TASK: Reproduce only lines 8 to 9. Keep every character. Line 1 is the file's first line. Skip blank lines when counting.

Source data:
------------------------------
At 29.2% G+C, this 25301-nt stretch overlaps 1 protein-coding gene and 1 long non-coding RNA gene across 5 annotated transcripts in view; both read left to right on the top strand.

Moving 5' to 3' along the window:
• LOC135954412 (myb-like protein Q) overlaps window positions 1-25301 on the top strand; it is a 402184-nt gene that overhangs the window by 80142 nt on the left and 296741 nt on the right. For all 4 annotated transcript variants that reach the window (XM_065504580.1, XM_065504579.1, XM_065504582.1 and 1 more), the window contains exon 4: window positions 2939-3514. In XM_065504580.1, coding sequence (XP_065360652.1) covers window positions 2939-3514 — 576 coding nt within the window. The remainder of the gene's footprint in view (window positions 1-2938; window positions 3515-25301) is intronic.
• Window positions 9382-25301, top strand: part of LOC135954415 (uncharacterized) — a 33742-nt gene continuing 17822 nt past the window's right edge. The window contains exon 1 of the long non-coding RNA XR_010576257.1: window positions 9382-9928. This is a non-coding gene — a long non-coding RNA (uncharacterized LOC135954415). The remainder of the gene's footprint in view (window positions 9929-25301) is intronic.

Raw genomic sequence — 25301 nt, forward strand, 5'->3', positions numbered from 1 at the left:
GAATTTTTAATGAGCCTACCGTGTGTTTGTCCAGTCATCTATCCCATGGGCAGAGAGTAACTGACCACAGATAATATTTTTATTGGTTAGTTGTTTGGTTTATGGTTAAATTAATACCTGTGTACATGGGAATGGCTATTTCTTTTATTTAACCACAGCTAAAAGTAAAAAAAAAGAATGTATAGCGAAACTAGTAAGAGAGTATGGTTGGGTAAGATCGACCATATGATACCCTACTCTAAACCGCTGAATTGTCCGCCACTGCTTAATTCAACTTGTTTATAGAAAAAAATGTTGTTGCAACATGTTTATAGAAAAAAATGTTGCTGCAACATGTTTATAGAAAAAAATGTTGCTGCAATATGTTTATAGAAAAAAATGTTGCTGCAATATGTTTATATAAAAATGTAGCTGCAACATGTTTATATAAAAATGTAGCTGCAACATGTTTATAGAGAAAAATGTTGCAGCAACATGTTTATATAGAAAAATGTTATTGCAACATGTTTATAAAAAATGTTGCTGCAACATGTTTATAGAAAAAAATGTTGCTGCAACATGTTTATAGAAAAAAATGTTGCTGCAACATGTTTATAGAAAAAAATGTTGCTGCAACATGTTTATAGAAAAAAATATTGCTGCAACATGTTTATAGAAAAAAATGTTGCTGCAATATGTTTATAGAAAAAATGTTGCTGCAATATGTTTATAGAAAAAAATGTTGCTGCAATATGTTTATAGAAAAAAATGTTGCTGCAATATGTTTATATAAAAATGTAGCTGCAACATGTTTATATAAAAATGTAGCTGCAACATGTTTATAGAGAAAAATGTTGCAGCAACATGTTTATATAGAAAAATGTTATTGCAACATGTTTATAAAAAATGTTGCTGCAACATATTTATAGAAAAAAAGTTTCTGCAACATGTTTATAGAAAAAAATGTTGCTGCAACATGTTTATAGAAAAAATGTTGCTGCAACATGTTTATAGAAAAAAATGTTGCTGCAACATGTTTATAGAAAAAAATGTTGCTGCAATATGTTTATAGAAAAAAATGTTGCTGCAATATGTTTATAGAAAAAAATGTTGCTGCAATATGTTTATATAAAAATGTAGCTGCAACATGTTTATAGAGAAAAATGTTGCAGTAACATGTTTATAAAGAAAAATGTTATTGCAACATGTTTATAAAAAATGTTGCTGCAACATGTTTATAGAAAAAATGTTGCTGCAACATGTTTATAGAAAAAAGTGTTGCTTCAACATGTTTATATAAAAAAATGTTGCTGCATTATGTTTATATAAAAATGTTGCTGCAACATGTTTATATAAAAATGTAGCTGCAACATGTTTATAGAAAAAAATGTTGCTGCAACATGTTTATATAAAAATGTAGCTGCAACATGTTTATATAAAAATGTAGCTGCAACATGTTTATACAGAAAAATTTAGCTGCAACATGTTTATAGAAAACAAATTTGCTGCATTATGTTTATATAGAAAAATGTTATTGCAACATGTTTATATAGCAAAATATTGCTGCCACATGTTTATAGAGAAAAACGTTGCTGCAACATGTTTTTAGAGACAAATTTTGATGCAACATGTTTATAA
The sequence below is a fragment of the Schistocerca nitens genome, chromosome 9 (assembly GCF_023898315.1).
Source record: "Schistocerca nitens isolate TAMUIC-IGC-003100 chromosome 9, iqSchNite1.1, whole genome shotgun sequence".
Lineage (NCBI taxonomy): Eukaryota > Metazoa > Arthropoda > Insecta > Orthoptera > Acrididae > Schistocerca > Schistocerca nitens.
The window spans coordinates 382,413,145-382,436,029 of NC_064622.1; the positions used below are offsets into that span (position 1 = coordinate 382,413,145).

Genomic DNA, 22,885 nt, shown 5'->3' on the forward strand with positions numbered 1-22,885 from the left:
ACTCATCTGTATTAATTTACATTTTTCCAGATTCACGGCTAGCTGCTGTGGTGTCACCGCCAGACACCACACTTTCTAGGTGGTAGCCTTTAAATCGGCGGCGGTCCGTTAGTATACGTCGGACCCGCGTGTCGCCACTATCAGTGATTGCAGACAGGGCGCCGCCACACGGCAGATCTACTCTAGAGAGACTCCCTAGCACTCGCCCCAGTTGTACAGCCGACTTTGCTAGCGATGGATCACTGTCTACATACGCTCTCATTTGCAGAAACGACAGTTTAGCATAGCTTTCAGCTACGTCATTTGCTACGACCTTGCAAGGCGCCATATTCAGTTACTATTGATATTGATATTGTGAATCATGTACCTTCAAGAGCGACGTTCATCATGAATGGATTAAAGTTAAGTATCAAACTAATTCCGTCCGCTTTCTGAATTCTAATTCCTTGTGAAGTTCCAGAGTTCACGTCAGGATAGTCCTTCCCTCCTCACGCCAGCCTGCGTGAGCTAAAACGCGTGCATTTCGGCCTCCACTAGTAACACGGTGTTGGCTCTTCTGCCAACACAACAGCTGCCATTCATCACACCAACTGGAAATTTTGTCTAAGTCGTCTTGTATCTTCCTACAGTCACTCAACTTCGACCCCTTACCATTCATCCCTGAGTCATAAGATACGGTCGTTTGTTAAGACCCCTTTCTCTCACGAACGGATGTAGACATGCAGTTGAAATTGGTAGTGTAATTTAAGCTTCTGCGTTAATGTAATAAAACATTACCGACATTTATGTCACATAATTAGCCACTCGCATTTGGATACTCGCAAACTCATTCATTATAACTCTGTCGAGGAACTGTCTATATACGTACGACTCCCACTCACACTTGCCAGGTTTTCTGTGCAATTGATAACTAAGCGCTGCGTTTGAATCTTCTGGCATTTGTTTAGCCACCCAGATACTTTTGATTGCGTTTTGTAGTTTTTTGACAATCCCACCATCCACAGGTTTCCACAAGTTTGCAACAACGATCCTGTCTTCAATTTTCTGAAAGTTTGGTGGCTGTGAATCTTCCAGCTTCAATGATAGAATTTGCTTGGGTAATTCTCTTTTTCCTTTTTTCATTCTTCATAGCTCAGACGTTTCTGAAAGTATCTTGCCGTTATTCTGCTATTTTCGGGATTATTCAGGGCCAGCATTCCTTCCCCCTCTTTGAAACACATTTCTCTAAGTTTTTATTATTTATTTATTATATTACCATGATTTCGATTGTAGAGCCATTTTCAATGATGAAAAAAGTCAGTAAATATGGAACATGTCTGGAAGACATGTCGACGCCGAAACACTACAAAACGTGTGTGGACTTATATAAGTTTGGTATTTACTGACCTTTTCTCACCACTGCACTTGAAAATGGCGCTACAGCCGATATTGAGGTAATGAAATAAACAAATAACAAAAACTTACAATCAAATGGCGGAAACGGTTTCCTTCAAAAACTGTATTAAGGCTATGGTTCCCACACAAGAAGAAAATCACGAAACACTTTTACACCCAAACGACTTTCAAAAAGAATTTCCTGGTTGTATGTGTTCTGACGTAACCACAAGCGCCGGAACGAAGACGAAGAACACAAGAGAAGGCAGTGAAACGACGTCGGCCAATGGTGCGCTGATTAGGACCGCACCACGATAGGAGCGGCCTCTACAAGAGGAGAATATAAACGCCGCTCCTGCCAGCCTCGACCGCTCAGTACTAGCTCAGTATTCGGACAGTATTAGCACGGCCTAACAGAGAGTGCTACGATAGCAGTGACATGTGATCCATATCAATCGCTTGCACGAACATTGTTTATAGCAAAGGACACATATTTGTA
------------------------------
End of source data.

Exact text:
Source record: "Schistocerca nitens isolate TAMUIC-IGC-003100 chromosome 9, iqSchNite1.1, whole genome shotgun sequence".
Lineage (NCBI taxonomy): Eukaryota > Metazoa > Arthropoda > Insecta > Orthoptera > Acrididae > Schistocerca > Schistocerca nitens.